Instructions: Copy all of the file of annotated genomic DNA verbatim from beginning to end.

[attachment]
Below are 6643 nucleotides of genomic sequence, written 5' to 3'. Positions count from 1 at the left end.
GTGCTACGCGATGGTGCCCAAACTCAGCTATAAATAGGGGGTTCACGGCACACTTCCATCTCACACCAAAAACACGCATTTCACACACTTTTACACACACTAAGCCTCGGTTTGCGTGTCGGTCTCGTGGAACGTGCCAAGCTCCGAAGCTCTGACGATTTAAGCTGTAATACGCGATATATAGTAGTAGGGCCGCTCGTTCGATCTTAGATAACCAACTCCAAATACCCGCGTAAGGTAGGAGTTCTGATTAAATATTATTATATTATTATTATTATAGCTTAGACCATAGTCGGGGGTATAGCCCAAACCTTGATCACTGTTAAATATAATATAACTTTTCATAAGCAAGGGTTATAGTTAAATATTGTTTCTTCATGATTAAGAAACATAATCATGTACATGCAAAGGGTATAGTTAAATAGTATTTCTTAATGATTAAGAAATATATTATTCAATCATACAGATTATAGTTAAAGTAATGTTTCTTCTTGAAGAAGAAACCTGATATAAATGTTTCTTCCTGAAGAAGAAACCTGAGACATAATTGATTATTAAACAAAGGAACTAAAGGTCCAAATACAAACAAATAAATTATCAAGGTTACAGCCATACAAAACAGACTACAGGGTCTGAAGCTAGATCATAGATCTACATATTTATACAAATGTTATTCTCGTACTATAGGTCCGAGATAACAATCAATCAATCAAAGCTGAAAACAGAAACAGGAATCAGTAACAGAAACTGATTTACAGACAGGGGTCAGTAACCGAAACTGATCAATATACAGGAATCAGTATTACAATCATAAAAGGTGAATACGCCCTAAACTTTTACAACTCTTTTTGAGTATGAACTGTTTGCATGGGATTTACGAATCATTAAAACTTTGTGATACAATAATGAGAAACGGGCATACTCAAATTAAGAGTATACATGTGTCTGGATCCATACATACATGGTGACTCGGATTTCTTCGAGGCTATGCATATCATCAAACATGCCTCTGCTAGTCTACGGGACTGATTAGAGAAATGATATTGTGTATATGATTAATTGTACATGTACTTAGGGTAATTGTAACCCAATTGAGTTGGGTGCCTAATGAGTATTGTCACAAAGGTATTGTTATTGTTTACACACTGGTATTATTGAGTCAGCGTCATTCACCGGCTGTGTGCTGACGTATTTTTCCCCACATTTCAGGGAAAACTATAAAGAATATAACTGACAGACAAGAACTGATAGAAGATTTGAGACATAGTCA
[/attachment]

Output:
Below are 6643 nucleotides of genomic sequence, written 5' to 3'. Positions count from 1 at the left end.
GTGCTACGCGATGGTGCCCAAACTCAGCTATAAATAGGGGGTTCACGGCACACTTCCATCTCACACCAAAAACACGCATTTCACACACTTTTACACACACTAAGCCTCGGTTTGCGTGTCGGTCTCGTGGAACGTGCCAAGCTCCGAAGCTCTGACGATTTAAGCTGTAATACGCGATATATAGTAGTAGGGCCGCTCGTTCGATCTTAGATAACCAACTCCAAATACCCGCGTAAGGTAGGAGTTCTGATTAAATATTATTATATTATTATTATTATAGCTTAGACCATAGTCGGGGGTATAGCCCAAACCTTGATCACTGTTAAATATAATATAACTTTTCATAAGCAAGGGTTATAGTTAAATATTGTTTCTTCATGATTAAGAAACATAATCATGTACATGCAAAGGGTATAGTTAAATAGTATTTCTTAATGATTAAGAAATATATTATTCAATCATACAGATTATAGTTAAAGTAATGTTTCTTCTTGAAGAAGAAACCTGATATAAATGTTTCTTCCTGAAGAAGAAACCTGAGACATAATTGATTATTAAACAAAGGAACTAAAGGTCCAAATACAAACAAATAAATTATCAAGGTTACAGCCATACAAAACAGACTACAGGGTCTGAAGCTAGATCATAGATCTACATATTTATACAAATGTTATTCTCGTACTATAGGTCCGAGATAACAATCAATCAATCAAAGCTGAAAACAGAAACAGGAATCAGTAACAGAAACTGATTTACAGACAGGGGTCAGTAACCGAAACTGATCAATATACAGGAATCAGTATTACAATCATAAAAGGTGAATACGCCCTAAACTTTTACAACTCTTTTTGAGTATGAACTGTTTGCATGGGATTTACGAATCATTAAAACTTTGTGATACAATAATGAGAAACGGGCATACTCAAATTAAGAGTATACATGTGTCTGGATCCATACATACATGGTGACTCGGATTTCTTCGAGGCTATGCATATCATCAAACATGCCTCTGCTAGTCTACGGGACTGATTAGAGAAATGATATTGTGTATATGATTAATTGTACATGTACTTAGGGTAATTGTAACCCAATTGAGTTGGGTGCCTAATGAGTATTGTCACAAAGGTATTGTTATTGTTTACACACTGGTATTATTGAGTCAGCGTCATTCACCGGCTGTGTGCTGACGTATTTTTCCCCACATTTCAGGGAAAACTATAAAGAATATAACTGACAGACAAGAACTGATAGAAGATTTGAGACATAGTCA